"Is that enough?" I asked. I let go of his hair.
"Yeah, I guess so." He had been sullen when he started the fight. He seemed fine with losing it, though. "Let's get on the swings again. That was best."
"Want me to push you?"
Later in the afternoon, though, he started to get anxious.
"You have to leave now," he said.
"I suppose so." My parents might worry. Reluctantly, I had to acknowledge how biking home was a good idea. I didn't relish the long trip, though, or the prospect of finding my way to Greenbelt Road again. If I could only find that main road, I'd be fine.
"No, I mean, you have to leave before my father gets home."
Both of his parents didn't want me, then. After I slurped another long drink from the hose, I walked through the gate. I kicked up the stand and hopped on my banana-seat five-speed. Part of me thought it was amusing how the other boy watched me in awe.
As it turned out, though, I ended up back at his house.
"I wondered," he said. He was standing in front of his gate as if he hadn't moved for ten minutes.
"Do you know how to get out of here?" I rested my forehead against the chrome-painted spider handlebars. I'd pedaled another two circles through the neighborhood. "Does your mother?"
"It's mostly just my daddy what knows, I guess."
So I met his father. He pulled up while we were still talking outside the gate.
Although I don’t remember what the man looked like, I recall his concern. In a stern way, he seemed genuinely alarmed that I had come so far from home and gotten lost. His son did most of the talking and he painted me, somewhat unjustly, as a brave and noble figure. His father gave me directions out of the neighborhood and, if I'm remembering correctly, he also followed me in his car for the first turn or two to make sure that I wasn’t getting lost again. Pretty soon I was on Greenbelt Road.
There’s no reason to remember any of this. The day wasn't special. I had other one-time meetings with boys my age. But I do remember. The story the boy told about his grandmother stuck with me.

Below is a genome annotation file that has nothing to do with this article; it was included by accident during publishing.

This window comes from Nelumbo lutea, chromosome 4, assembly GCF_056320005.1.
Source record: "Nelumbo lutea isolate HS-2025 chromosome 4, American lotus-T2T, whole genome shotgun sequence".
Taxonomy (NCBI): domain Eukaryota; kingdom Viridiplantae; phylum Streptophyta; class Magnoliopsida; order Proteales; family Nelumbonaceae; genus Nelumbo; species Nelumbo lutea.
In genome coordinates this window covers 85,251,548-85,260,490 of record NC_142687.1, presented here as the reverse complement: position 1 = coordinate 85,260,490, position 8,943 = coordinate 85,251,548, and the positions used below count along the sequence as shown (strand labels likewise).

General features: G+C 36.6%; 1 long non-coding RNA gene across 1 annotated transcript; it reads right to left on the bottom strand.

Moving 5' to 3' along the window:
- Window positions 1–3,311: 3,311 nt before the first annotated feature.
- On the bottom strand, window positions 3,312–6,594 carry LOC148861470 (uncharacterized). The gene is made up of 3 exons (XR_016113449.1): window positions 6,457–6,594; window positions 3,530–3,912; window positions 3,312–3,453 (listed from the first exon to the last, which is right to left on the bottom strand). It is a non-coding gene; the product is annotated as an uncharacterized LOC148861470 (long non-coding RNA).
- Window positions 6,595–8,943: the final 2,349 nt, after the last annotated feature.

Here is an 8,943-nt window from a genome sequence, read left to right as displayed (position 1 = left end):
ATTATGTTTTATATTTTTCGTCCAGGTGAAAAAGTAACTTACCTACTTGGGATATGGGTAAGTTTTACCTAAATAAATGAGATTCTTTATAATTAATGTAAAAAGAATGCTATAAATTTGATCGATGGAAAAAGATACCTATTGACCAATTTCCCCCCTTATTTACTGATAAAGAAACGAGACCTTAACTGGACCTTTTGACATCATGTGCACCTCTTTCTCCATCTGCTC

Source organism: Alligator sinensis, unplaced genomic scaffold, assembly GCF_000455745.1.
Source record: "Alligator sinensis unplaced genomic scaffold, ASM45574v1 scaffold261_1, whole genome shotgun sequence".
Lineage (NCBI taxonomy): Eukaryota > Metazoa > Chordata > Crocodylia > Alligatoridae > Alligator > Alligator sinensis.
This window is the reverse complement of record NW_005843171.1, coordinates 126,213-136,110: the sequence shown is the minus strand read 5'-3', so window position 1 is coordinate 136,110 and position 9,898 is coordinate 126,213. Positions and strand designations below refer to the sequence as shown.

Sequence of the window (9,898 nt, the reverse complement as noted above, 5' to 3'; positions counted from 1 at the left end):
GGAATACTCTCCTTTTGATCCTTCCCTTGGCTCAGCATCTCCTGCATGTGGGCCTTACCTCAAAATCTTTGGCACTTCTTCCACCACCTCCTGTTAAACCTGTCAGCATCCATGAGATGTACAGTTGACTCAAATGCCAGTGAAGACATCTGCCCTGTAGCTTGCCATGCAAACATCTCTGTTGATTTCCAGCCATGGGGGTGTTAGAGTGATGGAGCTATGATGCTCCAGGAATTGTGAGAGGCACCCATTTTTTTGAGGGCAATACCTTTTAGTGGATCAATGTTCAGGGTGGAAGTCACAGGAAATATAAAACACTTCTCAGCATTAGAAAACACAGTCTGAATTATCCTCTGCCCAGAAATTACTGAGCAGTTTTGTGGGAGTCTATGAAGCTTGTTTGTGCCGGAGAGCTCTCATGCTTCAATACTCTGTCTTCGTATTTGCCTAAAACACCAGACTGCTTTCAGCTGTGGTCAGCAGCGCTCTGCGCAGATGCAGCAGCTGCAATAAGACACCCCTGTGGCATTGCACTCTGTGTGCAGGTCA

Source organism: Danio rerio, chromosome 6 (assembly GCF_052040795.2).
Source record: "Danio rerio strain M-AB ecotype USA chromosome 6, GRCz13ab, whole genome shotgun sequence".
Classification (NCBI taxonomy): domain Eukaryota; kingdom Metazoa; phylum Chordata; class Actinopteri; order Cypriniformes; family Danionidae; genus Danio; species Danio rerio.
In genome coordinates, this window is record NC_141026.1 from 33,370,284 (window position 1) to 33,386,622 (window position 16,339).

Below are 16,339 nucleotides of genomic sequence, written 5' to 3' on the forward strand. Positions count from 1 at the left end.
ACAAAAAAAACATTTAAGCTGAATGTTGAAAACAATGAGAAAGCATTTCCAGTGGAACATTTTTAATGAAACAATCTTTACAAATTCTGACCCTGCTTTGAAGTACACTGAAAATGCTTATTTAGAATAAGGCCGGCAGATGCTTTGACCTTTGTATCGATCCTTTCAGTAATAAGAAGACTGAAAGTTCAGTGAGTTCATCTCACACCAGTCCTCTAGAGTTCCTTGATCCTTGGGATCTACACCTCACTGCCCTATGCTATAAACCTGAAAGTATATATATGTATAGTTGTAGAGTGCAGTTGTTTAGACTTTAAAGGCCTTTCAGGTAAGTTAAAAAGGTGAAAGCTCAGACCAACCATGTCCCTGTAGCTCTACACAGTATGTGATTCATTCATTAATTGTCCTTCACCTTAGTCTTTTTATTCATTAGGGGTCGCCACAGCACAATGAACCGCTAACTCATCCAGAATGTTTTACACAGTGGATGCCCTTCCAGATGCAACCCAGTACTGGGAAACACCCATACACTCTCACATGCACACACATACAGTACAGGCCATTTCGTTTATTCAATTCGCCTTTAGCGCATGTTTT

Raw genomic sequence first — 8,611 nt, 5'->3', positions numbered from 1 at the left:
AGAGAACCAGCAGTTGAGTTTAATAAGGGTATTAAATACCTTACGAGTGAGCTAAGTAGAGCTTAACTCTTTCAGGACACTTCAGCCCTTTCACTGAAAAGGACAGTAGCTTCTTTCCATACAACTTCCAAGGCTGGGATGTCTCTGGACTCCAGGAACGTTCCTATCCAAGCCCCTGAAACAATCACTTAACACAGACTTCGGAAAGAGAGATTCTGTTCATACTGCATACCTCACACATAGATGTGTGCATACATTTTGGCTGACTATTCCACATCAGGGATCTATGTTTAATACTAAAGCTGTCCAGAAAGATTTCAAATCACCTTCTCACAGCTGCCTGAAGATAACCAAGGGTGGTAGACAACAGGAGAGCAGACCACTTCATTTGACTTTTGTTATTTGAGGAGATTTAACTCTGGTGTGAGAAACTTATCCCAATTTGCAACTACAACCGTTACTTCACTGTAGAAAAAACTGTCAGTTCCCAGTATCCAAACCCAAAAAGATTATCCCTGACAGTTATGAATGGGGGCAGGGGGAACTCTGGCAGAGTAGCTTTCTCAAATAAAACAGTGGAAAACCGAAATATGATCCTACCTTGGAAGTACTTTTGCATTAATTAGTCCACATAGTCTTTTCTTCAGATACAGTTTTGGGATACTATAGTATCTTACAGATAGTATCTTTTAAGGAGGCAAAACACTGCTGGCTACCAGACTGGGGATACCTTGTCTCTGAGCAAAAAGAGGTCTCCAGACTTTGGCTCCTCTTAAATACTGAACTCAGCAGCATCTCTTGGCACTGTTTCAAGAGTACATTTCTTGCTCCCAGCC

He had been convinced that everyone once believed heaven was in the clouds. Heaven was angels standing on puffs of wet air. Literally. As I grew older, I tried to rationalize the memory of his grandmother's disappointment. I tried to tell myself almost no one but her believed. After all, it wasn't a popular delusion that showed up in history books. I tried to rationalize it even though I'd met some of my relatives and Pennsylvania and the older ones had told me about angels in the clouds and other beliefs of their generation.
As I grew older still, I realized I should take my relatives' testimonies at face value. They had believed heaven was literally on the upper side of the clouds. Practically everyone had. The boy with his troubled grandmother had been right. It was weird to keep believing it after airplanes got invented but he was a kid.
My own relatives in the Pond and Light families of Pennsylvania had fallen for evangelical movements in their youth. They had believed in the presence of heaven in the clouds. At least one of them had refused to use the telephone (for her whole life) because it was a tool of the devil. A handful of them thought planes were sacrilegious. From them I also heard how, in the generation before, others of my ancestors believed the world would come to an end in 1869, 1872, 1874, and 1881. The world kept not ending but they kept believing.
A lot of Americans, maybe most Americans, believed in angels standing on the upper side of the clouds. It's not a part of history that gets written about. I'd say it's forgotten. Yet we're not far removed from it.